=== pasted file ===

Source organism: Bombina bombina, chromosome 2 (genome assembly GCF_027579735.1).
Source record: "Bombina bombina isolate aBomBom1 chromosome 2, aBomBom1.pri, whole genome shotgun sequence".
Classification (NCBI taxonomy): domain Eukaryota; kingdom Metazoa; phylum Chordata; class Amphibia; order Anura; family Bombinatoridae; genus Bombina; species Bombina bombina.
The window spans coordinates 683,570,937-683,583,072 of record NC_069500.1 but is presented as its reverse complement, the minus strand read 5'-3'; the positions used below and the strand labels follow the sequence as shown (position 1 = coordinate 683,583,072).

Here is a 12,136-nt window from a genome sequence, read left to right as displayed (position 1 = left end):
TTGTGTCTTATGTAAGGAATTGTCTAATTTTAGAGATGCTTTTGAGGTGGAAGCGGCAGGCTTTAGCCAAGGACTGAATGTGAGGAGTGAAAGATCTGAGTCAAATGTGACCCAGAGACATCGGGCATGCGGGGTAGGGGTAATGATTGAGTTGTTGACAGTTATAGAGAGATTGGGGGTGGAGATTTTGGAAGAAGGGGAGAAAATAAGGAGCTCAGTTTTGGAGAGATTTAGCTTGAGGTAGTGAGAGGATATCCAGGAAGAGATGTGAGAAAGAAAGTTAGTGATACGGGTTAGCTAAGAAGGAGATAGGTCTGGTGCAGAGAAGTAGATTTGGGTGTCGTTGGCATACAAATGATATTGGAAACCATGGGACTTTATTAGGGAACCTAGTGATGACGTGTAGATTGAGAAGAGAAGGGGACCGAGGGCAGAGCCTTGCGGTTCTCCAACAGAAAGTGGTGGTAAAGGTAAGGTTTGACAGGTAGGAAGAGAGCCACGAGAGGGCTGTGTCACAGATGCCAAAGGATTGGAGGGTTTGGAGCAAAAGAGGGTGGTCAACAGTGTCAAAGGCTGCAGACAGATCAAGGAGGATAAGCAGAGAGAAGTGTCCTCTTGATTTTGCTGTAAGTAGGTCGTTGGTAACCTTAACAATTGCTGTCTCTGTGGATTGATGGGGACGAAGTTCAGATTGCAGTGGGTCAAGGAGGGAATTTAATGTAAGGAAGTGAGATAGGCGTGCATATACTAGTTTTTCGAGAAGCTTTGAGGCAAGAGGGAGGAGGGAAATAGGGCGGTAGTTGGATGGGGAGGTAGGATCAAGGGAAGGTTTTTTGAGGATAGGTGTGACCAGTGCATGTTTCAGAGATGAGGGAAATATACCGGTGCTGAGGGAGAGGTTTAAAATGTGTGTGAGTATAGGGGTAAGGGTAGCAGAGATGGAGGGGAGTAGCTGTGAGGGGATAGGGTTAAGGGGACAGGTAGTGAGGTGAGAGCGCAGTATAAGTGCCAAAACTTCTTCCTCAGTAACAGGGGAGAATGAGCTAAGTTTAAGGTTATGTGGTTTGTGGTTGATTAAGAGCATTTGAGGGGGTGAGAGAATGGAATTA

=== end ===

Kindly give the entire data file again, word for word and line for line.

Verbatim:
Source organism: Bombina bombina, chromosome 2 (genome assembly GCF_027579735.1).
Source record: "Bombina bombina isolate aBomBom1 chromosome 2, aBomBom1.pri, whole genome shotgun sequence".
Classification (NCBI taxonomy): domain Eukaryota; kingdom Metazoa; phylum Chordata; class Amphibia; order Anura; family Bombinatoridae; genus Bombina; species Bombina bombina.
The window spans coordinates 683,570,937-683,583,072 of record NC_069500.1 but is presented as its reverse complement, the minus strand read 5'-3'; the positions used below and the strand labels follow the sequence as shown (position 1 = coordinate 683,583,072).

Here is a 12,136-nt window from a genome sequence, read left to right as displayed (position 1 = left end):
TTGTGTCTTATGTAAGGAATTGTCTAATTTTAGAGATGCTTTTGAGGTGGAAGCGGCAGGCTTTAGCCAAGGACTGAATGTGAGGAGTGAAAGATCTGAGTCAAATGTGACCCAGAGACATCGGGCATGCGGGGTAGGGGTAATGATTGAGTTGTTGACAGTTATAGAGAGATTGGGGGTGGAGATTTTGGAAGAAGGGGAGAAAATAAGGAGCTCAGTTTTGGAGAGATTTAGCTTGAGGTAGTGAGAGGATATCCAGGAAGAGATGTGAGAAAGAAAGTTAGTGATACGGGTTAGCTAAGAAGGAGATAGGTCTGGTGCAGAGAAGTAGATTTGGGTGTCGTTGGCATACAAATGATATTGGAAACCATGGGACTTTATTAGGGAACCTAGTGATGACGTGTAGATTGAGAAGAGAAGGGGACCGAGGGCAGAGCCTTGCGGTTCTCCAACAGAAAGTGGTGGTAAAGGTAAGGTTTGACAGGTAGGAAGAGAGCCACGAGAGGGCTGTGTCACAGATGCCAAAGGATTGGAGGGTTTGGAGCAAAAGAGGGTGGTCAACAGTGTCAAAGGCTGCAGACAGATCAAGGAGGATAAGCAGAGAGAAGTGTCCTCTTGATTTTGCTGTAAGTAGGTCGTTGGTAACCTTAACAATTGCTGTCTCTGTGGATTGATGGGGACGAAGTTCAGATTGCAGTGGGTCAAGGAGGGAATTTAATGTAAGGAAGTGAGATAGGCGTGCATATACTAGTTTTTCGAGAAGCTTTGAGGCAAGAGGGAGGAGGGAAATAGGGCGGTAGTTGGATGGGGAGGTAGGATCAAGGGAAGGTTTTTTGAGGATAGGTGTGACCAGTGCATGTTTCAGAGATGAGGGAAATATACCGGTGCTGAGGGAGAGGTTTAAAATGTGTGTGAGTATAGGGGTAAGGGTAGCAGAGATGGAGGGGAGTAGCTGTGAGGGGATAGGGTTAAGGGGACAGGTAGTGAGGTGAGAGCGCAGTATAAGTGCCAAAACTTCTTCCTCAGTAACAGGGGAGAATGAGCTAAGTTTAAGGTTATGTGGTTTGTGGTTGATTAAGAGCATTTGAGGGGGTGAGAGAATGGAATTA